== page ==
Swanson's latest action also brought a renewed request from Reps. Henry Waxman (D-Calif.) and Diana DeGette (D-Colo.) for information on patient complaints against Accretive and the company's policies and client list. Accretive did not comply with a scheduled request, canceled a meeting and “ignored repeated efforts” to reschedule, the representatives said in a letter to Accretive Health CEO Mary Tolan.
The attorney general's action follows a six-volume report on the company's business practices that her office released in April. Accretive Health lost a major customer—Fairview Health Services, a seven-hospital system based in Minneapolis—and saw its share price drop during the Minnesota attorney general's inquiry.
Fairview, which employed Accretive Health during the period when the alleged violations occurred, later announced it would not renew a five-year contract with its own CEO, Mark Eustis.
Accretive Health declined an interview request. A spokeswoman provided a prepared statement that downplayed the legal development.
“The state's proposed amended complaint contains no new causes of action and no additional requested relief. The state has merely added selected allegations from its April 'compliance review,' which contains numerous mischaracterizations and distortions of documents and facts. The company plans to move to dismiss the seconded amended complaint in its entirety.”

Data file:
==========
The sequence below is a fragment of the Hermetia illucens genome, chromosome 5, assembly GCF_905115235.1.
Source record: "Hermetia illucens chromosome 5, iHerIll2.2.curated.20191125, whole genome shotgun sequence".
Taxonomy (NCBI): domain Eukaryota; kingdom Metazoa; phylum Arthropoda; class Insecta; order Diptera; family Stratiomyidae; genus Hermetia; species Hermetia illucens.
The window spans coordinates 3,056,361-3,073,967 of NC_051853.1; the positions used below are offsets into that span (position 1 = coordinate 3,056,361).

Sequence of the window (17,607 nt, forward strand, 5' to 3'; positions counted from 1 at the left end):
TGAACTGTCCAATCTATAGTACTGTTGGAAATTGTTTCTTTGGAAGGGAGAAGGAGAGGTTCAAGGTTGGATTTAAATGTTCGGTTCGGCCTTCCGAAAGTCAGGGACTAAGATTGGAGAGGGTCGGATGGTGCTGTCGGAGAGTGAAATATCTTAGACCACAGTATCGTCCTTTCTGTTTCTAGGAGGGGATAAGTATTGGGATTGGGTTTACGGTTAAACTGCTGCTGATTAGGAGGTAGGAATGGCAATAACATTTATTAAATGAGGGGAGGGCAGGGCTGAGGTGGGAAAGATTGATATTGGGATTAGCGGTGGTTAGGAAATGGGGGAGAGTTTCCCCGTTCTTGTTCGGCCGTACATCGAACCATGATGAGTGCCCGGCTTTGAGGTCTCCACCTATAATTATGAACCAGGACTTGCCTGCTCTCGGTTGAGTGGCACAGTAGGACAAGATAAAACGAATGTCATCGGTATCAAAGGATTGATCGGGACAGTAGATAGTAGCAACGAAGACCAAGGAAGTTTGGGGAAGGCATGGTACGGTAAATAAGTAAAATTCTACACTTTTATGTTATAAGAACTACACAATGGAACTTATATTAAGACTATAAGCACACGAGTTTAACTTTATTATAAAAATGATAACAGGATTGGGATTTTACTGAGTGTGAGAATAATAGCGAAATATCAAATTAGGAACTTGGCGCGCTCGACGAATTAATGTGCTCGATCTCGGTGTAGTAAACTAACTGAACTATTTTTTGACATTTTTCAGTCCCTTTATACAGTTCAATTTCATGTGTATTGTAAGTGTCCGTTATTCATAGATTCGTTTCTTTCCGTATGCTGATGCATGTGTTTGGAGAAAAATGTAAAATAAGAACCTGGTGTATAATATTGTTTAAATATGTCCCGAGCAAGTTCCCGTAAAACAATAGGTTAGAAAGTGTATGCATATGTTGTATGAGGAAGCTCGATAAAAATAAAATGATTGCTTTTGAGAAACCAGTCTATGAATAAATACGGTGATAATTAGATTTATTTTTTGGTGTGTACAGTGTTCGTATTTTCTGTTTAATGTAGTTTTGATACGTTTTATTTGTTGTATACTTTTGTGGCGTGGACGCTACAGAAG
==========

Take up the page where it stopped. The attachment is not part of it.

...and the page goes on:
Court documents Swanson's office filed last week detail allegations that emergency room patients saw Accretive Health workers before seeing a doctor. Federal law requires emergency room patients to be screened and stabilized before they can be asked to pay.
The company “implied, suggested, and created the impression to many patients, in the emergency room and elsewhere in the hospital, that the patients would not receive healthcare services if they did not make on-the-spot payments in advance of treatment,” the proposed complaint said.
A part-time sheriff's deputy, later diagnosed with a ministroke, encountered an Accretive Health bill collector before seeing a doctor in a Twin Cities hospital emergency room, for example, and a 51-year-old teacher with a dangerous infection was met first by a bill collector in the emergency room, according to court papers.
The company's aggressive collection efforts inside Fairview hospitals violated a prior consent agreement between the attorney general and Fairview that required a “zero-tolerance policy for abusive, harassing, oppressive, false, deceptive or misleading language or collections conduct by its debt collection attorney and agency, and their agents and employees, and hospital employees responsible for collecting medical debt from patients,” the complaint said.
The complaint also alleges that the company failed to follow state law and register as a debt collection agency for a period and failed to identify itself to patients as a debt collection agency.
Earlier this month Accretive lost another client, 70-bed Maple Grove (Minn.) Hospital, according to North Memorial Health Care, which jointly owns the hospital with Fairview. Fairview requested Maple Grove terminate the contract, which began in December 2011, Wendy Jerde, a North Memorial spokeswoman, said in an e-mail. North Memorial, meanwhile, is evaluating its own contract with Accretive Health, which gives the Robbinsdale, Minn., hospital oversight of its billing and collection management, employees and policies, the spokeswoman said.